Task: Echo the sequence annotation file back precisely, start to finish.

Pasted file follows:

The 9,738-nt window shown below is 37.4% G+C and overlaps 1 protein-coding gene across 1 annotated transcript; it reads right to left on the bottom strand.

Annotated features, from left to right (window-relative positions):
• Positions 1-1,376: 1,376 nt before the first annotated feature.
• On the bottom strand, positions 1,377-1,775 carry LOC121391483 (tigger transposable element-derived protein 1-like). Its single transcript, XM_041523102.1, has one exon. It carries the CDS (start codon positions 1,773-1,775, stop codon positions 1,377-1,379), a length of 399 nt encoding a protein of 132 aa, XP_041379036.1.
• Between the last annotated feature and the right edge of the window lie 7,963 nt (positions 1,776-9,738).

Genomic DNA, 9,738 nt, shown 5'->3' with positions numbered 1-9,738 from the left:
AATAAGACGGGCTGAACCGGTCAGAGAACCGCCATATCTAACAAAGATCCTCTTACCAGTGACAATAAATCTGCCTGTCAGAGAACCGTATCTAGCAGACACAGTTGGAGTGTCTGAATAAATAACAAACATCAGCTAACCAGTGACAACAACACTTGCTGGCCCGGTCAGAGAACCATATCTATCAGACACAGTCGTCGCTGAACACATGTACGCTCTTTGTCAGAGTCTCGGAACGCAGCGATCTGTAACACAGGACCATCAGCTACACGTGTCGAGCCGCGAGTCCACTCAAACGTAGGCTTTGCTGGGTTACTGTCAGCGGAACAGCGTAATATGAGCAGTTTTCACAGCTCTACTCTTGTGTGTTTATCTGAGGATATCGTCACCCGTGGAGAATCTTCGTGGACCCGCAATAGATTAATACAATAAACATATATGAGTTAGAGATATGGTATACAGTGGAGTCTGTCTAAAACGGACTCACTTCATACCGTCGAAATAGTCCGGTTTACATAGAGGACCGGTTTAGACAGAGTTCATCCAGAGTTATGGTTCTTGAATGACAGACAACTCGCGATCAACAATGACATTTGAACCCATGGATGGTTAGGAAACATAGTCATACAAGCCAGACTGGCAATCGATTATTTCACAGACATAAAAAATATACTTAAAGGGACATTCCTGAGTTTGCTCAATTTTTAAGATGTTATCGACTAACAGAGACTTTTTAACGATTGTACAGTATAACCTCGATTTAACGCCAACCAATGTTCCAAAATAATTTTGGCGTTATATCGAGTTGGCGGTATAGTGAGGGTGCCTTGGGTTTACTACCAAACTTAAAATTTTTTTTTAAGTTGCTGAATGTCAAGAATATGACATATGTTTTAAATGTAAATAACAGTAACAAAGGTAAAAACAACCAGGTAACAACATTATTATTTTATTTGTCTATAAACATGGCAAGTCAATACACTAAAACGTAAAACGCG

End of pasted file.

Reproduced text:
The 9,738-nt window shown below is 37.4% G+C and overlaps 1 protein-coding gene across 1 annotated transcript; it reads right to left on the bottom strand.

Annotated features, from left to right (window-relative positions):
• Positions 1-1,376: 1,376 nt before the first annotated feature.
• On the bottom strand, positions 1,377-1,775 carry LOC121391483 (tigger transposable element-derived protein 1-like). Its single transcript, XM_041523102.1, has one exon. It carries the CDS (start codon positions 1,773-1,775, stop codon positions 1,377-1,379), a length of 399 nt encoding a protein of 132 aa, XP_041379036.1.
• Between the last annotated feature and the right edge of the window lie 7,963 nt (positions 1,776-9,738).

Genomic DNA, 9,738 nt, shown 5'->3' with positions numbered 1-9,738 from the left:
AATAAGACGGGCTGAACCGGTCAGAGAACCGCCATATCTAACAAAGATCCTCTTACCAGTGACAATAAATCTGCCTGTCAGAGAACCGTATCTAGCAGACACAGTTGGAGTGTCTGAATAAATAACAAACATCAGCTAACCAGTGACAACAACACTTGCTGGCCCGGTCAGAGAACCATATCTATCAGACACAGTCGTCGCTGAACACATGTACGCTCTTTGTCAGAGTCTCGGAACGCAGCGATCTGTAACACAGGACCATCAGCTACACGTGTCGAGCCGCGAGTCCACTCAAACGTAGGCTTTGCTGGGTTACTGTCAGCGGAACAGCGTAATATGAGCAGTTTTCACAGCTCTACTCTTGTGTGTTTATCTGAGGATATCGTCACCCGTGGAGAATCTTCGTGGACCCGCAATAGATTAATACAATAAACATATATGAGTTAGAGATATGGTATACAGTGGAGTCTGTCTAAAACGGACTCACTTCATACCGTCGAAATAGTCCGGTTTACATAGAGGACCGGTTTAGACAGAGTTCATCCAGAGTTATGGTTCTTGAATGACAGACAACTCGCGATCAACAATGACATTTGAACCCATGGATGGTTAGGAAACATAGTCATACAAGCCAGACTGGCAATCGATTATTTCACAGACATAAAAAATATACTTAAAGGGACATTCCTGAGTTTGCTCAATTTTTAAGATGTTATCGACTAACAGAGACTTTTTAACGATTGTACAGTATAACCTCGATTTAACGCCAACCAATGTTCCAAAATAATTTTGGCGTTATATCGAGTTGGCGGTATAGTGAGGGTGCCTTGGGTTTACTACCAAACTTAAAATTTTTTTTTAAGTTGCTGAATGTCAAGAATATGACATATGTTTTAAATGTAAATAACAGTAACAAAGGTAAAAACAACCAGGTAACAACATTATTATTTTATTTGTCTATAAACATGGCAAGTCAATACACTAAAACGTAAAACGCG